The Courts Closest to the People:
The Town & Village Courts
Everyone’s heard of doctors being on call 24 hours
a day, but judges? Town of DeWitt Justice
David S. Gideon provides a glimpse into New
York’s town & village courts, which exist
throughout the state except in New York City.
FAR OUTNUMBERING THE OTHER
courts of the Unified Court System
(UCS), the 1,260 town and
village courts throughout New York
convene on a regular basis to adjudicate
a myriad of matters, both criminal and civil. Representing
two-thirds of all sitting judges in the state,
these approximately 2,200 justices — lawyers and
nonlawyers — collected almost $176 million in fines
and fees in 2004, which were distributed to the state,
their respective counties and local municipalities.
|Hon. David Gideon
Long before the existence of the courts of the
present-day court system, the existence of the town
and village justice, or magistrate, in New York finds
its origins during the Dutch and English rule of the
1600’s. In colonial New York, justices of the peace
were landowners who were appointed for the trial
of small causes.
Today’s town and village tribunals reflect relatively
recent codification following a lengthy period
of existence under somewhat murky rules that
led to conflicting results. Under Article VI, Section
17, of the New York State Constitution, effective
Sept.1, 1962, the state legislature is charged with
the power to regulate the town and village courts,
specifying the number of judges as well as their
classifications and duties. Justices must be
chosen by the electors of the town or village
for four-year terms. There is no term limit,
and town and village justices are exempt
from the Section 25 provision that mandates
retirement at age 70 for other judges.*
Town and village courts have original
jurisdiction over misdemeanors,
violations, traffic infractions, regular
and small claims civil matters not in
excess of $3,000, summary proceedings, local laws
and animal cases (involving, e.g., animal cruelty,
licensing and leash laws). They have preliminary
jurisdiction over felony matters for arraignment
and preliminary hearing purposes, as well as limited
Family Court jurisdiction when Family Court is
not in session.
Unlike other UCS courts, there is no constitutional
requirement that a town or village justice be
admitted to the practice of law in New York. In fact,
as of this writing, only
approximately 690 are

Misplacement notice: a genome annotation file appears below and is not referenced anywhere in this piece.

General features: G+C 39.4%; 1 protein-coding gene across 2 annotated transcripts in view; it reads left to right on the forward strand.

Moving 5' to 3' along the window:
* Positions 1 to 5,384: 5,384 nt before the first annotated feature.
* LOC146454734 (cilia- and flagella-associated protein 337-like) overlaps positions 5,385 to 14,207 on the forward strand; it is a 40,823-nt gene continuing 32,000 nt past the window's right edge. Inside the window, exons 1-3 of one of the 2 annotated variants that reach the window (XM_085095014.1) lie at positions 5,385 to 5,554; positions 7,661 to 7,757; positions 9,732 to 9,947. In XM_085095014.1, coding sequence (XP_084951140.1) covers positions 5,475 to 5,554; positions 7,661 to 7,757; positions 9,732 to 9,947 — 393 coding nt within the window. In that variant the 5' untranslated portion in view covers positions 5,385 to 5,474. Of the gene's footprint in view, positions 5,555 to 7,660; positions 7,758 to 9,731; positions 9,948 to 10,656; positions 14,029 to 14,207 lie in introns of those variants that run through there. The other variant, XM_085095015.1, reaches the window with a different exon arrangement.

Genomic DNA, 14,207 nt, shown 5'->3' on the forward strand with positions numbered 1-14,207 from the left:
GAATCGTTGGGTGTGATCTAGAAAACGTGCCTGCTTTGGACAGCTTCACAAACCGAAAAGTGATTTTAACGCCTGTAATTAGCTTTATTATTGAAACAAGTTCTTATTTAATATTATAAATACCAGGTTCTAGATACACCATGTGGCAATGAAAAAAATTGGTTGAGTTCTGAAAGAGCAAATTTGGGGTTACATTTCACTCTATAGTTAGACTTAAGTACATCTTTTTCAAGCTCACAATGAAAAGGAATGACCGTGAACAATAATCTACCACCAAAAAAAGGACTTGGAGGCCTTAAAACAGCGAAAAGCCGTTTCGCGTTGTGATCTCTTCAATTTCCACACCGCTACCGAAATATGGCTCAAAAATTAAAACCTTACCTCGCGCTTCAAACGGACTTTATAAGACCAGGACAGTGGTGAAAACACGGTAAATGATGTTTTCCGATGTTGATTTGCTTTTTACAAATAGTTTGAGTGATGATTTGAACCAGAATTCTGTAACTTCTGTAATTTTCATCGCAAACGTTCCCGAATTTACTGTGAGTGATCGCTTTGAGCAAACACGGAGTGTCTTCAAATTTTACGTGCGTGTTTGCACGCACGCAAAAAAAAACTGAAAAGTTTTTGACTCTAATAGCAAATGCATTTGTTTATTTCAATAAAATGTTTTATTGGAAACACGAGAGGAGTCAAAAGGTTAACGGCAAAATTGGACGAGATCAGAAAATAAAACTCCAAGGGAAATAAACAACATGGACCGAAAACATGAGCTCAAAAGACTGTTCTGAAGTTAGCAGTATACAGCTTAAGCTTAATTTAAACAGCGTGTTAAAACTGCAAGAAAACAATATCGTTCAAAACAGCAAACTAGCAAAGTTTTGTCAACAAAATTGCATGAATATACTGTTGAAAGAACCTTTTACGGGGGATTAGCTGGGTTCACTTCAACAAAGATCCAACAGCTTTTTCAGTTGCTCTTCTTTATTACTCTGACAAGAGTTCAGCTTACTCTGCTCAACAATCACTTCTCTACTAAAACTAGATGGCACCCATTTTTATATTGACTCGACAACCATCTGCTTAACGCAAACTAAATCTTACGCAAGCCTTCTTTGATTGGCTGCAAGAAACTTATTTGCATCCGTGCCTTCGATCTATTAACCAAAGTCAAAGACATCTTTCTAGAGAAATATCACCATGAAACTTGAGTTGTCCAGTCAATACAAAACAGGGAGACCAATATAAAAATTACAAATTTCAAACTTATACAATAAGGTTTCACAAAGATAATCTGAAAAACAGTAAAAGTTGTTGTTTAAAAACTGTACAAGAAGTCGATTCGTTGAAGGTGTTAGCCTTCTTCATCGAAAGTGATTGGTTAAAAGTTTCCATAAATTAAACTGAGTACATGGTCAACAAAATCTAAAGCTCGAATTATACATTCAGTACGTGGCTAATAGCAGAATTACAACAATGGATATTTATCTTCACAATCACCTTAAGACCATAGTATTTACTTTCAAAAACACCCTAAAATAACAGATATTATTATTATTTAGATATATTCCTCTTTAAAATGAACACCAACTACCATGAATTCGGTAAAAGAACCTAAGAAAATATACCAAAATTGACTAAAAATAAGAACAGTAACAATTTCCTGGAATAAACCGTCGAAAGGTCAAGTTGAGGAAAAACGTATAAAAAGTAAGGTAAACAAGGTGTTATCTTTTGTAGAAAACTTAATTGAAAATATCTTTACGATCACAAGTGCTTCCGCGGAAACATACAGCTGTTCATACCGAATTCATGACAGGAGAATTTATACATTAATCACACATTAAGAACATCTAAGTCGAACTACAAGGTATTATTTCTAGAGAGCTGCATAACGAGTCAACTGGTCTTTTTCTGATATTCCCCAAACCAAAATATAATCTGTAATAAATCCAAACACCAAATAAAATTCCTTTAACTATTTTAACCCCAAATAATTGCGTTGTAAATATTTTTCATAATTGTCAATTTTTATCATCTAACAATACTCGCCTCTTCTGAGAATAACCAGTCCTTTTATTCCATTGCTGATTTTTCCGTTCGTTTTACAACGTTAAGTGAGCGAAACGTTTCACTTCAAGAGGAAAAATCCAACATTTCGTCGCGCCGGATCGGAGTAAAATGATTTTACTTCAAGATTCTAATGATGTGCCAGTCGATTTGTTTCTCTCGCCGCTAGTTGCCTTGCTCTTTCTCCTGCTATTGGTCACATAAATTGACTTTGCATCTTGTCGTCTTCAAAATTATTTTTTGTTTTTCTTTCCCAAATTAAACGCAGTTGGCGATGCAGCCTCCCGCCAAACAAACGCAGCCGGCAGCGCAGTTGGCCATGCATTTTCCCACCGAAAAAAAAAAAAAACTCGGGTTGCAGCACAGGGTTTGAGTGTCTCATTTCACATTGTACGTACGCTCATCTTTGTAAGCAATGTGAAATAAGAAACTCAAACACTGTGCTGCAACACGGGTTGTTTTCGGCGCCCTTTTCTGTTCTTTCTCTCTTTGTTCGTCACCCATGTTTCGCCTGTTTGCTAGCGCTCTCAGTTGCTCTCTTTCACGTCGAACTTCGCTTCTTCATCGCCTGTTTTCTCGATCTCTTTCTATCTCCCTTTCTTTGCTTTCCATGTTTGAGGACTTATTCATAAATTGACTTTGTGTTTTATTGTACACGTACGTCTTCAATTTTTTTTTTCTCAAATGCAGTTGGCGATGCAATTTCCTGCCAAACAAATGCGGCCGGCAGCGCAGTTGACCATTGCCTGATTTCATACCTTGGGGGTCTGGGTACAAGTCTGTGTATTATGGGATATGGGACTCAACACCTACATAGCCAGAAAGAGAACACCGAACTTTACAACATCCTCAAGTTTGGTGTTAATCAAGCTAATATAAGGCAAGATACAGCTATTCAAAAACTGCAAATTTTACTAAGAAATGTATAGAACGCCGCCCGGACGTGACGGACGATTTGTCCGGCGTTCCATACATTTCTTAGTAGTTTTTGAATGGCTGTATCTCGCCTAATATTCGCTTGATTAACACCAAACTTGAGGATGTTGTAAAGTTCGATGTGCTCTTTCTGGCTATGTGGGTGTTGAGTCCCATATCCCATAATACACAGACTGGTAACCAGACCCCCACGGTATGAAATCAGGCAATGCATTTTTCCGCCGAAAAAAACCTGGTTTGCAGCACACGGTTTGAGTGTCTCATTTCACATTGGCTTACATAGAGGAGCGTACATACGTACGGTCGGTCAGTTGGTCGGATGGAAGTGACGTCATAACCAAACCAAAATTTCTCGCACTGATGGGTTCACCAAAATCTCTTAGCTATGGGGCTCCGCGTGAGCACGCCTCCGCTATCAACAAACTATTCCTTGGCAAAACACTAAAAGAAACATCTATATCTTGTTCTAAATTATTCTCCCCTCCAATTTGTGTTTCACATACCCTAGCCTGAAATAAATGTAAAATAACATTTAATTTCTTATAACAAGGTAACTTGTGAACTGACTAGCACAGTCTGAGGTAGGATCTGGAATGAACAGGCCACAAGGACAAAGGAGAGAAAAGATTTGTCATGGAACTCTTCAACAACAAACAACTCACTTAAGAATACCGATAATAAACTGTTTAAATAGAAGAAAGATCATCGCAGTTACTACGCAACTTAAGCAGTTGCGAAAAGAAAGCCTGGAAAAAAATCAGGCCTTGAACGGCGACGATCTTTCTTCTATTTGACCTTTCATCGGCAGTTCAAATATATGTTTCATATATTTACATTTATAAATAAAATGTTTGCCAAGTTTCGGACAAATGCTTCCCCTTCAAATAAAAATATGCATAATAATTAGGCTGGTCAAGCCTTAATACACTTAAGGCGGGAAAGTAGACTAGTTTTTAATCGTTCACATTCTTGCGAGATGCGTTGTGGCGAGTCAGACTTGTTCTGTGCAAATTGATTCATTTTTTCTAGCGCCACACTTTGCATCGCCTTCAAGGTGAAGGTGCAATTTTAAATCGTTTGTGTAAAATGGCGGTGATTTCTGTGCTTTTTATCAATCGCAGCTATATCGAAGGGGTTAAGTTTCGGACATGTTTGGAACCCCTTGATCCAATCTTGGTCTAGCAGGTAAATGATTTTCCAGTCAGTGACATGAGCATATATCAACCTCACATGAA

lawyers. New York is not
unique in this respect;
several other states also have nonlawyer justices.
Also unlike other UCS
judges (sometimes referred to as “state-paid” judges,
some of whom started out as town or village justices),
compensation is set annually by the respective
town or village board and paid by the locality.
All town and village justice positions are part-time,
some justices serve in more than one position,
and many justices have other jobs. Caseloads vary
widely, with some equal to those of busy city courts.
|The existence of the town and village justice,
or magistrate, in New York finds its origins
during the Dutch and English rule of the 1600’s.
Pursuant to Town Law Section 20, each town has
two justices; by referendum of the voters, that number
may be increased to four. Likewise, under Village
Law Section 3-301, a village has at least one elected
justice, and as many as three by permissive referendum
of the voters. In the event that the village has
only one justice, there is also an acting justice
appointed on an annual basis who serves when
requested by the village justice or in the absence or
inability of that justice to serve.
While localities are not mandated to provide facilities
for justice courts, nevertheless, with very limited
exceptions, town and village justices must hold court
within the geographic boundaries of their municipality.
In days gone by, it was not unusual to find
these courts being held in the justice’s home, farm or
business. Today, largely through the efforts of the
Office of Court Administration (OCA), they convene
only in public places, providing a safer and more
open and dignified forum for litigants.
Unfortunately, largely due to the labor costs
involved in courtroom security — considered a
local expense — the majority of these courts are
not as well equipped from a security standpoint
as other courts. Efforts are underway by OCA to
address these concerns.
All town and village justices must attend 12
hours of judicial education annually. Upon first
assuming office, nonlawyer justices are required to
attend a six-day training course. Like other judges,
town and village justices are required to tour holding,
juvenile-holding and jail facilities within the
county where they sit, once every term.
Although the position is part-time, a town or village
justice is “on call” 24 hours a day, 365 days a
year, often being called in for an arraignment in the
middle of the night.
Under often less than optimal working conditions,
with relatively low compensation and “on-call” status,
the town and village justices of New York are dedicated
public servants who administer justice with
feeling for the community that they serve.
*Retired justices of the Supreme Court may be “certificated”
to serve a maximum of three two-year terms once
they reach the age of 70.
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